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Definitions and resources for remote, virtual or micro-internships

What is an online internship? Before we answer this question, it is important to consider the definition of an in-person internship. Several definitions exist — from a one-day field trip to a six-month on-site experience. At C3, we consider an internship to consist of the following features:
 
  • A position held within an established company or organization while also completing a college degree, certificate or diploma program.
  • Engagement in learning experiences that are the equivalent to being in a classroom or other formal academic learning situation.
  • Working in a position clearly designated as an “internship” by the host organization.
  • Performing tasks similar in nature and skill-level to tasks done by entry-level employees in the organization.
  • Sustained engagement with the physical, socio-cultural and institutional features of an actual workplace.
  • Participation in authentic tasks considered meaningful to the organization.
  • Supervision by staff at the internship host organization who are trained in mentorship.
  • Cultivation of both cultural (i.e., skills, knowledge, professional norms) and social (i.e., professional networks) capital that are valued by a profession and/or discipline.
While some of the in-person aspects above are not possible, virtual internships are a good option during this unusual time.
  • Virtual internships are internships that are done online or remotely anytime of the year. This allows you to work on a global scale but stay local. You are placed with a company and report to a supervisor. You are in regular contact with the supervisor/team via virtual methods such as video call, phone call, email and instant messenger. Learn more about virtual internships.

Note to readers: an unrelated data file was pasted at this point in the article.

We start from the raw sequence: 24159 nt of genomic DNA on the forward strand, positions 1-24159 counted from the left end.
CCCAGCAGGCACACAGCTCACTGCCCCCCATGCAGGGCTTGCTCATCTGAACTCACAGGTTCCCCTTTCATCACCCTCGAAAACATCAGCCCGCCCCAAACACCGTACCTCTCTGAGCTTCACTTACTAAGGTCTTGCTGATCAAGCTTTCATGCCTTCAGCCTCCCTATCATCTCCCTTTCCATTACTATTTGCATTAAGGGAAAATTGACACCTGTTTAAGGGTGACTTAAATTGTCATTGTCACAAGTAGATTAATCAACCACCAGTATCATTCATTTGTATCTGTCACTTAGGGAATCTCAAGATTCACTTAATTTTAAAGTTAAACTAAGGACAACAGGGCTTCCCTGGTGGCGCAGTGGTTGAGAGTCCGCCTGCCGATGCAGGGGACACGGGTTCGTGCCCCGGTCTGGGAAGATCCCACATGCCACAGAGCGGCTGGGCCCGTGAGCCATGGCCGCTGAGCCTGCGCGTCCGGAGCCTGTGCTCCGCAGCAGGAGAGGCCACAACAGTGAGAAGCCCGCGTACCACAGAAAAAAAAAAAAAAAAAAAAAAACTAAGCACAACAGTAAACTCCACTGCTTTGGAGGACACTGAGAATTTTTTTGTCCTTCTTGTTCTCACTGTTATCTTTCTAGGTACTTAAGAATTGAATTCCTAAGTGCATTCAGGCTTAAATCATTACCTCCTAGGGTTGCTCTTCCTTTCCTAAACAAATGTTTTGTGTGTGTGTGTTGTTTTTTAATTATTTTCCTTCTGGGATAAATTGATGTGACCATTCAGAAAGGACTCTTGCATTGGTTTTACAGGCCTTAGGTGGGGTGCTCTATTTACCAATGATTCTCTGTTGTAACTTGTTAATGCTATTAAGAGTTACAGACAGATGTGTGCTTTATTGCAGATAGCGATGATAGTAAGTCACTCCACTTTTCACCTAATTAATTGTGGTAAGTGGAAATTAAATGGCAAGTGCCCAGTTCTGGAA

• Micro-internships are short-term, paid, professional assignments that are similar to those given to new hires or interns. These projects enable college students, graduate students and recent college graduates to demonstrate skills, explore career paths and build their networks as they seek the right full-time role. Micro-internships are used by companies ranging from those in the Fortune 100 to emerging startups, and go across departments including sales, marketing, technology, HR and finance. Learn more about micro-internships.

Essays about online and micro-internships

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Resources for remote, virtual and micro-internships

Third-party facilitators of online internships between employers and students:
Other resources on online internships:
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Ways to get yourself ready for the job market

 
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Advice about the job market during COVID-19

This student guidebook from The Washington Center is an excellent and comprehensive guide that introduces you to a variety of resources, ideas and mindsets you can utilize to manage launching a career in times of uncertainty.
 
In addition, here are some other great articles sharing advice for how to job hunt during and after a pandemic:
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Find companies that are hiring now

Companies are still hiring! Continue to use Handshake and make absolutely sure your profile is complete as that will help Handshake alert you of new postings that fit your interests. In addition, we offer these other job sites that can help you learn about who is hiring right now.
 

Cedar Rapids area

  • The ICR Career Collective
    • The COVID-19 pandemic is affecting all of us in different ways. We want to help. The ICR Career Collective is a curated collection of information for job seekers and employers trying to navigate a rapidly changing workforce environment. The collective offers an up-to-date list of employers in the Iowa City-Cedar Rapids (ICR) region who are currently hiring, along with workforce news, resources and webinars for employers. In addition to this web page, you can sign up to receive e-news and join our Facebook Group to share and access job opportunities. We may not always know the answers, but our team will find someone who does.